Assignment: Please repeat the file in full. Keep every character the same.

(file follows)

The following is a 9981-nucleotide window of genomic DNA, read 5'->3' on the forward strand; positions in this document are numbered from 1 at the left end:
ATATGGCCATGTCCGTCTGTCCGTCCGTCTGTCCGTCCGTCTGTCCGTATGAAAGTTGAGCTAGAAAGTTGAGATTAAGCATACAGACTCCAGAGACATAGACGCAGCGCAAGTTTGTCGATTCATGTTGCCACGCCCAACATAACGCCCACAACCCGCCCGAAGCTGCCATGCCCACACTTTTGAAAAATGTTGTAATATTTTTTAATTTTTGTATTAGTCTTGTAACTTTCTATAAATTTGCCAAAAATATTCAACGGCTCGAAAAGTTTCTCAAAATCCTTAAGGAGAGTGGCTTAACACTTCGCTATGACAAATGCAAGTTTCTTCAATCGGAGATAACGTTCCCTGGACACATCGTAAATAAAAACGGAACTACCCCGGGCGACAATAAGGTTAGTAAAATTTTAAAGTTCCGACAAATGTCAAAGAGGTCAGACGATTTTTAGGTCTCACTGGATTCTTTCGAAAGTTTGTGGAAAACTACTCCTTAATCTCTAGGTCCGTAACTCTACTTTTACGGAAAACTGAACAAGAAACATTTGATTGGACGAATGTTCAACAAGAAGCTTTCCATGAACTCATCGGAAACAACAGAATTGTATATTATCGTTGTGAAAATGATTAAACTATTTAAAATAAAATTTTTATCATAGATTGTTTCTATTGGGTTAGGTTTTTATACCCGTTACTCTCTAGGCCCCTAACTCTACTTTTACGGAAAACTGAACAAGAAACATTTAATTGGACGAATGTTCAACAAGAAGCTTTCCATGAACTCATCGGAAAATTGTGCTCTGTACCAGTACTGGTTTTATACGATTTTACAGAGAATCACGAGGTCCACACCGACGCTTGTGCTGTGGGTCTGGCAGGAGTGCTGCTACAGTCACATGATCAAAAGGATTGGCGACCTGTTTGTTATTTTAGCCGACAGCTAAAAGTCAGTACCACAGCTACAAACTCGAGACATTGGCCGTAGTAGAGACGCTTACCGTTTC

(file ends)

The following is a 9981-nucleotide window of genomic DNA, read 5'->3' on the forward strand; positions in this document are numbered from 1 at the left end:
ATATGGCCATGTCCGTCTGTCCGTCCGTCTGTCCGTCCGTCTGTCCGTATGAAAGTTGAGCTAGAAAGTTGAGATTAAGCATACAGACTCCAGAGACATAGACGCAGCGCAAGTTTGTCGATTCATGTTGCCACGCCCAACATAACGCCCACAACCCGCCCGAAGCTGCCATGCCCACACTTTTGAAAAATGTTGTAATATTTTTTAATTTTTGTATTAGTCTTGTAACTTTCTATAAATTTGCCAAAAATATTCAACGGCTCGAAAAGTTTCTCAAAATCCTTAAGGAGAGTGGCTTAACACTTCGCTATGACAAATGCAAGTTTCTTCAATCGGAGATAACGTTCCCTGGACACATCGTAAATAAAAACGGAACTACCCCGGGCGACAATAAGGTTAGTAAAATTTTAAAGTTCCGACAAATGTCAAAGAGGTCAGACGATTTTTAGGTCTCACTGGATTCTTTCGAAAGTTTGTGGAAAACTACTCCTTAATCTCTAGGTCCGTAACTCTACTTTTACGGAAAACTGAACAAGAAACATTTGATTGGACGAATGTTCAACAAGAAGCTTTCCATGAACTCATCGGAAACAACAGAATTGTATATTATCGTTGTGAAAATGATTAAACTATTTAAAATAAAATTTTTATCATAGATTGTTTCTATTGGGTTAGGTTTTTATACCCGTTACTCTCTAGGCCCCTAACTCTACTTTTACGGAAAACTGAACAAGAAACATTTAATTGGACGAATGTTCAACAAGAAGCTTTCCATGAACTCATCGGAAAATTGTGCTCTGTACCAGTACTGGTTTTATACGATTTTACAGAGAATCACGAGGTCCACACCGACGCTTGTGCTGTGGGTCTGGCAGGAGTGCTGCTACAGTCACATGATCAAAAGGATTGGCGACCTGTTTGTTATTTTAGCCGACAGCTAAAAGTCAGTACCACAGCTACAAACTCGAGACATTGGCCGTAGTAGAGACGCTTACCGTTTC